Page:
3. A Joyful Learning Environment
Teachers seek moments of joy and restoration in these challenging times. As we aim to create joyful learning environments in our schools, it’s vital to provide students and teachers with opportunities for laughter and “hard fun,” a concept beautifully articulated by Seymour Papert. Papert defines hard fun as engaging in learning experiences that challenge us to keep striving for an answer. So, the hard fun has a playful element while activating deep learning.
Play and laughter isn’t simply a break from learning; it enhances engagement and memory retention. Integrating hard fun experiences, where challenges are tackled with enthusiasm, can transform learning environments into dynamic spaces of discovery where joy fuels the pursuit of knowledge.
Engaging in these experiences demands a perspective beyond the immediate lived experience. It’s not about play for the sake of playing or laughing to lighten the atmosphere. Take, for example, the playful “It Takes Two to Mango” game described earlier: It is an activity that demands quick thinking, keen observation, and a willingness to embrace vulnerability through shared silly expressions among peers and colleagues.
When I invited a group of teachers to explore how this game could be utilized in their classrooms and what skill development it could further develop, a teacher shared that many of her students struggle to read their classmates’ feelings. She emphasized how this game allows them to work on reading visual social cues in a fun way. The true value of the game lies in the subsequent reflection. As teachers engage in this activity, intended as an icebreaker, they consider how quick thinking and collaboration dynamics mirror the agile problem-solving required in teaching.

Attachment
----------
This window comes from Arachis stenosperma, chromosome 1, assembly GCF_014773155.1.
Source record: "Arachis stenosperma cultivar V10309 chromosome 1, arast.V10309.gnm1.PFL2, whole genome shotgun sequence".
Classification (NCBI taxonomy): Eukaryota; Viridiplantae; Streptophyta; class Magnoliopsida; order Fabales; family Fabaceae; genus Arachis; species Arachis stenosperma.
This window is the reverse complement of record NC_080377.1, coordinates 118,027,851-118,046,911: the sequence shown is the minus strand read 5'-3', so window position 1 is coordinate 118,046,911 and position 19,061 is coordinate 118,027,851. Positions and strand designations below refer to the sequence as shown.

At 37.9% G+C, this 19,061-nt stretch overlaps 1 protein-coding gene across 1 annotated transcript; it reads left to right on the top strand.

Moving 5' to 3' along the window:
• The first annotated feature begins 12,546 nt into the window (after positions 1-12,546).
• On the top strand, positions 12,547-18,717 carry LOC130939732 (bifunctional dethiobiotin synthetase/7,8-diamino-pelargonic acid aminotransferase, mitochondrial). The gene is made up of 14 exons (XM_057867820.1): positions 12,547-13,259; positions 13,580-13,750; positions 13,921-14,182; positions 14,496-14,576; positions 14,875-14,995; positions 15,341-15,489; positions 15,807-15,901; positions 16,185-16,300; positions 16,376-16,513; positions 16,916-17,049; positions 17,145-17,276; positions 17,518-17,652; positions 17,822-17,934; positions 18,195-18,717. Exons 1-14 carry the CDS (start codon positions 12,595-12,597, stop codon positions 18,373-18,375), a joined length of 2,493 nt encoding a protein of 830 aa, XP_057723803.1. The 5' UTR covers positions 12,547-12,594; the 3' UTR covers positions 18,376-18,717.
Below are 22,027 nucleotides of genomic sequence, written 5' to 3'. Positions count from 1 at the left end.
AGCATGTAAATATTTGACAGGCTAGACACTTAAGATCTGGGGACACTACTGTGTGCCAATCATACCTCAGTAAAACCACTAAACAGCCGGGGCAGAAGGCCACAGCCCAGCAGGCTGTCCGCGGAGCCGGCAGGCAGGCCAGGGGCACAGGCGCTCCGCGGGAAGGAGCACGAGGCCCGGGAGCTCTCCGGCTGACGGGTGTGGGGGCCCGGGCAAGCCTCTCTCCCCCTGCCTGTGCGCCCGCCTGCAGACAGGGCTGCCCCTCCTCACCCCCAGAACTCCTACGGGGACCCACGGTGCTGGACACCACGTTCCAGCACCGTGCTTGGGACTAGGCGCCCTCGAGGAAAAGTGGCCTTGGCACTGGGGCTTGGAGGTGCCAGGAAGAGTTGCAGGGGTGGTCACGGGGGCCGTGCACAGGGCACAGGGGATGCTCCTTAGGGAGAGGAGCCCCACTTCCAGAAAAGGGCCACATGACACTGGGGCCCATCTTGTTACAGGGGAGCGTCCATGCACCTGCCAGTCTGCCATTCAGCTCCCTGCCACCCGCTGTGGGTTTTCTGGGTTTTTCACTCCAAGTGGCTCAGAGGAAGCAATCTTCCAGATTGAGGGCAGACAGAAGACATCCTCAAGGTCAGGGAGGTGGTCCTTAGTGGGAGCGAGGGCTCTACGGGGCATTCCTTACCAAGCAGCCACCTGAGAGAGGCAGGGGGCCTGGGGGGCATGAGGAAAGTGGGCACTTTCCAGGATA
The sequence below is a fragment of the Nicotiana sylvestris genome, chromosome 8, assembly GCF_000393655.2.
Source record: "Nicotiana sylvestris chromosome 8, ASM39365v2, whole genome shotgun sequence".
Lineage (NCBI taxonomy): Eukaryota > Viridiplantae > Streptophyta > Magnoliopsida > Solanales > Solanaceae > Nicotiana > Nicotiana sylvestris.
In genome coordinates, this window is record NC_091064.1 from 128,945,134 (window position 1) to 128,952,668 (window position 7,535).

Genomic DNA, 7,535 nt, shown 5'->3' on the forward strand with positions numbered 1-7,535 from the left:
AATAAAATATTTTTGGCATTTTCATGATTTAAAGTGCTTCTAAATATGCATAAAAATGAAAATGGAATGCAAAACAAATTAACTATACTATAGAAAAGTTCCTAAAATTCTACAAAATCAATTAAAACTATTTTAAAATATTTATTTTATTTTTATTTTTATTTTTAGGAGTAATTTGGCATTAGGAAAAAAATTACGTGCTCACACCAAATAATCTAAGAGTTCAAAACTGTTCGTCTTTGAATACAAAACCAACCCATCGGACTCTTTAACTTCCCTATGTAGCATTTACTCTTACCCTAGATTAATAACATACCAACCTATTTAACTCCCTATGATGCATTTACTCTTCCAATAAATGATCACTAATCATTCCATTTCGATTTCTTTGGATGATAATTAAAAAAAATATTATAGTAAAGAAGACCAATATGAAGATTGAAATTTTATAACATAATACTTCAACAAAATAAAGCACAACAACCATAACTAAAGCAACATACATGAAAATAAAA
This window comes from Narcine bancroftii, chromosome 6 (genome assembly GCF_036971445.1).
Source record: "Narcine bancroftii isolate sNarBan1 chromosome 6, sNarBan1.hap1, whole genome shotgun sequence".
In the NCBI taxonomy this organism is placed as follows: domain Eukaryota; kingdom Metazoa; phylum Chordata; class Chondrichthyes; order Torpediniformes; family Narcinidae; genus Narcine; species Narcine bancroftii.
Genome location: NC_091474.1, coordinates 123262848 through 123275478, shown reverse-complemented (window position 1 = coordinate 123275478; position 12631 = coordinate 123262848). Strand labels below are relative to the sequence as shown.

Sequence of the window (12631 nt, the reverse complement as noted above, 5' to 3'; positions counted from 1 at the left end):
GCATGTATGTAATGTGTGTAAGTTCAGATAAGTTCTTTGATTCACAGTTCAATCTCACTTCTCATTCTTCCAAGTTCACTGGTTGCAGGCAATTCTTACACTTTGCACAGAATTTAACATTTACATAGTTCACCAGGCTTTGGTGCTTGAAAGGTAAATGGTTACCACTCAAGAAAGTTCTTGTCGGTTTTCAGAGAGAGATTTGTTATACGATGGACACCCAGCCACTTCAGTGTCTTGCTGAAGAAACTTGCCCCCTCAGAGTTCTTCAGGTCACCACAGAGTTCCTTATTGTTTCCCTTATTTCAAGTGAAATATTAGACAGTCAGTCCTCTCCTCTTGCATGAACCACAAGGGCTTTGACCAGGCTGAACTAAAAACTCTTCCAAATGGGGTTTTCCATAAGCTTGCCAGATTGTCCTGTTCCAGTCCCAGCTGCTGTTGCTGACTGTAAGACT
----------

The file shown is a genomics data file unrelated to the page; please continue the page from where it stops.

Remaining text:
My absolute favorite drawing game that has made its way to every PD I’ve led (in fact, across countries), is Whatchamadrawit. When a room full of adult learners are prompted to draw “a shark on a tricycle” or “a sheep in pajamas on the moon,” they’re reminded of their uniqueness as individuals and how each learner brings something different to the classroom. Although they were given the exact same prompt, the outcomes (drawings) are vastly unique and beautiful in their own ways because they capture the learners’ choices, marks, and identities.
Coaching Toward Growth for All
This new school year, I invite those of you who support teachers to reflect on your willingness to be vulnerable by infusing play, experimentation, and joy into your PD sessions. You’ll see how doing so enables trust-building among your faculty and staff. As a result, there will be benefits in the classroom space.
Challenge conventional notions of what adult learning should look like, especially when working with teachers who inhabit a child’s or young adult’s world most of their days. Engaging in and creating possibilities for playful experiences that foster mastery, inner-child reconnection, reflection, and joy allows teachers to weave delight into the fabric of teaching and learning. This nurtures a more empathetic, skilled, and vibrant learning community and has a positive impact on both students and teachers.